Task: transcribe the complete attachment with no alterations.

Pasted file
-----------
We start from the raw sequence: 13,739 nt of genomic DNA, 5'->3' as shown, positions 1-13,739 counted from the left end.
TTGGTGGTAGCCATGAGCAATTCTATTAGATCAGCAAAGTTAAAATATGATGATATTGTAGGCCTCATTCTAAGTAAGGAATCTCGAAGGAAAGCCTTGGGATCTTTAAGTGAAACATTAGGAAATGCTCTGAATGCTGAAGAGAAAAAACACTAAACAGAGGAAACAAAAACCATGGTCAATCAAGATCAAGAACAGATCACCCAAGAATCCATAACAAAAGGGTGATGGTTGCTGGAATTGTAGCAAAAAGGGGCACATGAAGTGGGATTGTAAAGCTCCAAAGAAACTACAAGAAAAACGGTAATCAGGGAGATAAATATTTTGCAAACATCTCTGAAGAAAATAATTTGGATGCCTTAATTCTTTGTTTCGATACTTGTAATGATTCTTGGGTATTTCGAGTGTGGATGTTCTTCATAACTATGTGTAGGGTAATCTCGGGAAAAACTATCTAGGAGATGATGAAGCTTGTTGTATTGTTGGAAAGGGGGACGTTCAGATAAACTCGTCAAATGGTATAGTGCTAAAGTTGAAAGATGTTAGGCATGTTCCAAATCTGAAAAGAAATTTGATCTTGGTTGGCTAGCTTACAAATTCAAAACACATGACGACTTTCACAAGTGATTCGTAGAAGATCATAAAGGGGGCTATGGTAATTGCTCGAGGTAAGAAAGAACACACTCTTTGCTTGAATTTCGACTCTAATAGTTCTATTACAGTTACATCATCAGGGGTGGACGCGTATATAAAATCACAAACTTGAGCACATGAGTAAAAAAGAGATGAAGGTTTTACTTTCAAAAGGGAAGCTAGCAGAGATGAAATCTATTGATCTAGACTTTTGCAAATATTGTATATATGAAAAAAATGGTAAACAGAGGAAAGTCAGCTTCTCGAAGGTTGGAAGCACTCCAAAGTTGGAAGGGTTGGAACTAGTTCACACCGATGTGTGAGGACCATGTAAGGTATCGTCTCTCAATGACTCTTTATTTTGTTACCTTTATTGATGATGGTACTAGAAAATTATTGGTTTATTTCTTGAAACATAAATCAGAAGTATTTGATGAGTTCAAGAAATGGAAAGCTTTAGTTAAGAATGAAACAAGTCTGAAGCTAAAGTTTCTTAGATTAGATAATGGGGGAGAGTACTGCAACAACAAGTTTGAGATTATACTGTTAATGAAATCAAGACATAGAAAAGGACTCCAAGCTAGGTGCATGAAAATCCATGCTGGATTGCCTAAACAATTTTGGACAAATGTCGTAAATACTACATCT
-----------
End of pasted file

We start from the raw sequence: 13,739 nt of genomic DNA, 5'->3' as shown, positions 1-13,739 counted from the left end.
TTGGTGGTAGCCATGAGCAATTCTATTAGATCAGCAAAGTTAAAATATGATGATATTGTAGGCCTCATTCTAAGTAAGGAATCTCGAAGGAAAGCCTTGGGATCTTTAAGTGAAACATTAGGAAATGCTCTGAATGCTGAAGAGAAAAAACACTAAACAGAGGAAACAAAAACCATGGTCAATCAAGATCAAGAACAGATCACCCAAGAATCCATAACAAAAGGGTGATGGTTGCTGGAATTGTAGCAAAAAGGGGCACATGAAGTGGGATTGTAAAGCTCCAAAGAAACTACAAGAAAAACGGTAATCAGGGAGATAAATATTTTGCAAACATCTCTGAAGAAAATAATTTGGATGCCTTAATTCTTTGTTTCGATACTTGTAATGATTCTTGGGTATTTCGAGTGTGGATGTTCTTCATAACTATGTGTAGGGTAATCTCGGGAAAAACTATCTAGGAGATGATGAAGCTTGTTGTATTGTTGGAAAGGGGGACGTTCAGATAAACTCGTCAAATGGTATAGTGCTAAAGTTGAAAGATGTTAGGCATGTTCCAAATCTGAAAAGAAATTTGATCTTGGTTGGCTAGCTTACAAATTCAAAACACATGACGACTTTCACAAGTGATTCGTAGAAGATCATAAAGGGGGCTATGGTAATTGCTCGAGGTAAGAAAGAACACACTCTTTGCTTGAATTTCGACTCTAATAGTTCTATTACAGTTACATCATCAGGGGTGGACGCGTATATAAAATCACAAACTTGAGCACATGAGTAAAAAAGAGATGAAGGTTTTACTTTCAAAAGGGAAGCTAGCAGAGATGAAATCTATTGATCTAGACTTTTGCAAATATTGTATATATGAAAAAAATGGTAAACAGAGGAAAGTCAGCTTCTCGAAGGTTGGAAGCACTCCAAAGTTGGAAGGGTTGGAACTAGTTCACACCGATGTGTGAGGACCATGTAAGGTATCGTCTCTCAATGACTCTTTATTTTGTTACCTTTATTGATGATGGTACTAGAAAATTATTGGTTTATTTCTTGAAACATAAATCAGAAGTATTTGATGAGTTCAAGAAATGGAAAGCTTTAGTTAAGAATGAAACAAGTCTGAAGCTAAAGTTTCTTAGATTAGATAATGGGGGAGAGTACTGCAACAACAAGTTTGAGATTATACTGTTAATGAAATCAAGACATAGAAAAGGACTCCAAGCTAGGTGCATGAAAATCCATGCTGGATTGCCTAAACAATTTTGGACAAATGTCGTAAATACTACATCT